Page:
Companion gives both clinicians and clients the tools to create individualized activities and environments. With a typical authoring program, a parent, teacher or clinician will create the activity or activity screens and the student or adult client will use the activity or activity screens to learn, communicate or control their computer or environment. Companion supports users being more actively involved in creating their own screens through templates for communication boards, drag and drop capabilities and the automatic placement of objects for switch users.

Using basic Macintosh skills, users can create screens which contain an unlimited number of objects or 'hot spots.' Each object is fully customizable and can be designed to speak a message, play a video clip, start up a favorite software application, power on a television or turn on a light. Any type of graphic can be turned into an object and users can freely resize an object using click and drag or by accessing a set of premade target sizes.

Companion also supports the use of multiple types and levels of feedback. When activated, objects on the screen can provide auditory and/or visual cueing through optional sound and speech, text labeling and visual borders which are adjustable in size. These preference settings ensure that all users, regardless of their disabilities, can attend to the program and achieve success.

Every Freestyle purchase comes loaded with the Companion software. This is important for a Freestyle user because it is the Companion software which makes it possible to use the Universal Access and Infrared capabilities that are built in to the Freestyle.

Companion is designed to be used as a tool for communication, learning and control. The 'Start Up' screen in Companion provides access to several premade activities which will be discussed in the session.

'Talking Environments' is a clear example of how the graphical user interface benefits users with physical and/or cognitive disabilities, brain injury or discrimination difficulties as well as non-readers. Talking Environments uses the graphical metaphor of a town to facilitate communication about activities of daily living. For example a user would select the picture of the library to check out a library book or select the picture of the refrigerator to talk about what they wanted for breakfast.

'Action Keys' is designed to develop beginning number and letter concepts. This activity uses pop-up text and graphics; synthesized speech; imported sounds to teach initial sounds and letter and number identification. Action Keys is often used as a template for introducing new vocabulary words or teaching other classroom skills.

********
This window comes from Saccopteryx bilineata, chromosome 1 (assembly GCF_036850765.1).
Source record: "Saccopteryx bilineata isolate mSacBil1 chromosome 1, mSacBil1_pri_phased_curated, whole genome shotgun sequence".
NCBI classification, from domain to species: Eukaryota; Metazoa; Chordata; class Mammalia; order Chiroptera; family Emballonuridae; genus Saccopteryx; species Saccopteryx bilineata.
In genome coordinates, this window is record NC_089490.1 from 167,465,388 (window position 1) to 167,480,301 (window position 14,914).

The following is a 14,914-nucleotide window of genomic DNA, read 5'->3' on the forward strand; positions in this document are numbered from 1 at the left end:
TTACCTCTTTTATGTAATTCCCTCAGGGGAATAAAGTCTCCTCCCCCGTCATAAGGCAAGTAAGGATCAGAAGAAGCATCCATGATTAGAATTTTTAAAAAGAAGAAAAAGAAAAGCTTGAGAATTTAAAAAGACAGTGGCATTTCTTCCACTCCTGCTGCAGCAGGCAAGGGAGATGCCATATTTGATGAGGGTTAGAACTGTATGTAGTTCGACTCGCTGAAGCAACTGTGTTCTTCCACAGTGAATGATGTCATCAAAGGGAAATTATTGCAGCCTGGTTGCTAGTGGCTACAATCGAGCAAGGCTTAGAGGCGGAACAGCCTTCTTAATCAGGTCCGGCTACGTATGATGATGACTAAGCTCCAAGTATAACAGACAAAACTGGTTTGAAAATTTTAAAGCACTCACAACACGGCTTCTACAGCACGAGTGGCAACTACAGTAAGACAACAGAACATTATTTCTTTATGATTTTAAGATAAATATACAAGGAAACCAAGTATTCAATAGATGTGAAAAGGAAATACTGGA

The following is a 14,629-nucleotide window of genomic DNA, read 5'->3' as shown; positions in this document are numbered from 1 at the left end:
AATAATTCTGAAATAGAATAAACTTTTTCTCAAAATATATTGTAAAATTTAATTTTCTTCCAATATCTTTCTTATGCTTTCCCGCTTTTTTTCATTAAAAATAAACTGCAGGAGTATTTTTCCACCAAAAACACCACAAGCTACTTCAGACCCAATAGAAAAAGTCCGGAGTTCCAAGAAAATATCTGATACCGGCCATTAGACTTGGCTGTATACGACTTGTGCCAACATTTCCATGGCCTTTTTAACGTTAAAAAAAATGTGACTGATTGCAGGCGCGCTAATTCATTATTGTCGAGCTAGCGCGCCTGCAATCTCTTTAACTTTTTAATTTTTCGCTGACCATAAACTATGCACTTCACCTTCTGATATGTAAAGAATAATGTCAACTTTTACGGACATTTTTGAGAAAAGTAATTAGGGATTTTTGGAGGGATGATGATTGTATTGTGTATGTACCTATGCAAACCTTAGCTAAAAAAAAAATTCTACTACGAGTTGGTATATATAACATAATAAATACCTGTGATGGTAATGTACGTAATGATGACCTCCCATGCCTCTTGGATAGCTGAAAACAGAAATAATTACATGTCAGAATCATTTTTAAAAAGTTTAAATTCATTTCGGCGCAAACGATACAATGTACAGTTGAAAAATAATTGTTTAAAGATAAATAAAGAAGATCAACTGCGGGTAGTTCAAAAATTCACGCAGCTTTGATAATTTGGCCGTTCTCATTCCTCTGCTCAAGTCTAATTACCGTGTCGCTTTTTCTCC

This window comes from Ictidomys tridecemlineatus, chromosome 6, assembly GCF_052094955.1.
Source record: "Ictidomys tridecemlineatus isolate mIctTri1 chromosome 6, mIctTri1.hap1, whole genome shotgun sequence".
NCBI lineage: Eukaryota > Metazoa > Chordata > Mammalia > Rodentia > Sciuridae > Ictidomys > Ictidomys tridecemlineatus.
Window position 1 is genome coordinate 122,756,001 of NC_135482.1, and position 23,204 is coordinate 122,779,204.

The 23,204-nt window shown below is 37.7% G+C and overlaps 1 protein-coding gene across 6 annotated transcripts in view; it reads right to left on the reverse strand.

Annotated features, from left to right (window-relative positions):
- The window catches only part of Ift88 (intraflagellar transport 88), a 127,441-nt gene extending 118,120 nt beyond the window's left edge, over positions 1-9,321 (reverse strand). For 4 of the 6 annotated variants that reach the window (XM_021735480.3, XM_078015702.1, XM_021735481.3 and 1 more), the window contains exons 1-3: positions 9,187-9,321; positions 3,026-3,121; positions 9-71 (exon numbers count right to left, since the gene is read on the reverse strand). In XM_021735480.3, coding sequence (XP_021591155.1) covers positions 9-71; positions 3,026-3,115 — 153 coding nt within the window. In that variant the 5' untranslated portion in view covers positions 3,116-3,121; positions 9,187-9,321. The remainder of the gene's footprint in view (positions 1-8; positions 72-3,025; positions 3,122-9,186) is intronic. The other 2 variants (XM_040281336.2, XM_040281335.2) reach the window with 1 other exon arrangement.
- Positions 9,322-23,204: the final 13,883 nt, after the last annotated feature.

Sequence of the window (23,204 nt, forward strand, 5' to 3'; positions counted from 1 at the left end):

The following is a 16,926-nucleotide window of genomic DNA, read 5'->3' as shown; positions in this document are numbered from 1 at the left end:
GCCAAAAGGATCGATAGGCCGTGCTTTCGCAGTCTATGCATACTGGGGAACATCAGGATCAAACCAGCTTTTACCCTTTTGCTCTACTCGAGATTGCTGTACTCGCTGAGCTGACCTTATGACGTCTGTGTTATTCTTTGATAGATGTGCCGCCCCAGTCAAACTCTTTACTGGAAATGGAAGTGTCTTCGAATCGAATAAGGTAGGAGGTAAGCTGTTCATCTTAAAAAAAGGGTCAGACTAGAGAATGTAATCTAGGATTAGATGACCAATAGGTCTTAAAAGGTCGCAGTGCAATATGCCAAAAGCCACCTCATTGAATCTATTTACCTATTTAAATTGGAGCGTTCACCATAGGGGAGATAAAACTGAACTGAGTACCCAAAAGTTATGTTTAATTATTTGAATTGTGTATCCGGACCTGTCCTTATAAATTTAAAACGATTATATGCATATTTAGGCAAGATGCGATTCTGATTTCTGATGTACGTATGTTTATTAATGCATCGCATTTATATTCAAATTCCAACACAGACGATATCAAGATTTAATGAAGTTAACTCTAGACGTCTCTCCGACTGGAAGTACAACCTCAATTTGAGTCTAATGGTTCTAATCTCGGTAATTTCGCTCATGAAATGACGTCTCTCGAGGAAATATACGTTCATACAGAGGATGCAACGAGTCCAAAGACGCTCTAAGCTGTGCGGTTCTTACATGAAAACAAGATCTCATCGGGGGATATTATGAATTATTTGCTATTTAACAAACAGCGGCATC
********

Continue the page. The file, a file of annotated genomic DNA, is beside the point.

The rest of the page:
'Home Environments' assists users in understanding the principle of Environmental Control by introducing a typical living room scene which contains common household electronics that use infrared signals and X-10 frequencies. When the user selects the television set they link to an on screen universal remote control that has been designed specifically for Companion.

'Start-Up Applications' demonstrates how teachers and clinicians can set up start-up screens to launch individualized preference settings and desktop arrangements for their students or clients. This particular screen was designed for a classroom with a switch user, a mouse user and a Head Mouse user.

As discussed, Companion's main strength when compared to other authoring programs is its use of the graphical user interface to assist users in navigating through objects and the toolbar. By providing scenes containing familiar, recognizable objects, persons with physical and/or cognitive impairments, brain injury and discrimination difficulty can more easily access the computer to communicate their thoughts and control their computer and environment.

Full use of the Freestyle computer and Companion software requires an understanding of the Macintosh platform and existence of basic Macintosh skills including mouse control; saving and retrieving documents; and navigating through menus. The purpose in introducing these products is to demonstrate the capabilities of an authoring tool such as Companion and the benefits of using a full-featured computer system to both communicate and perform functions that require or are enhanced by the use of a computer.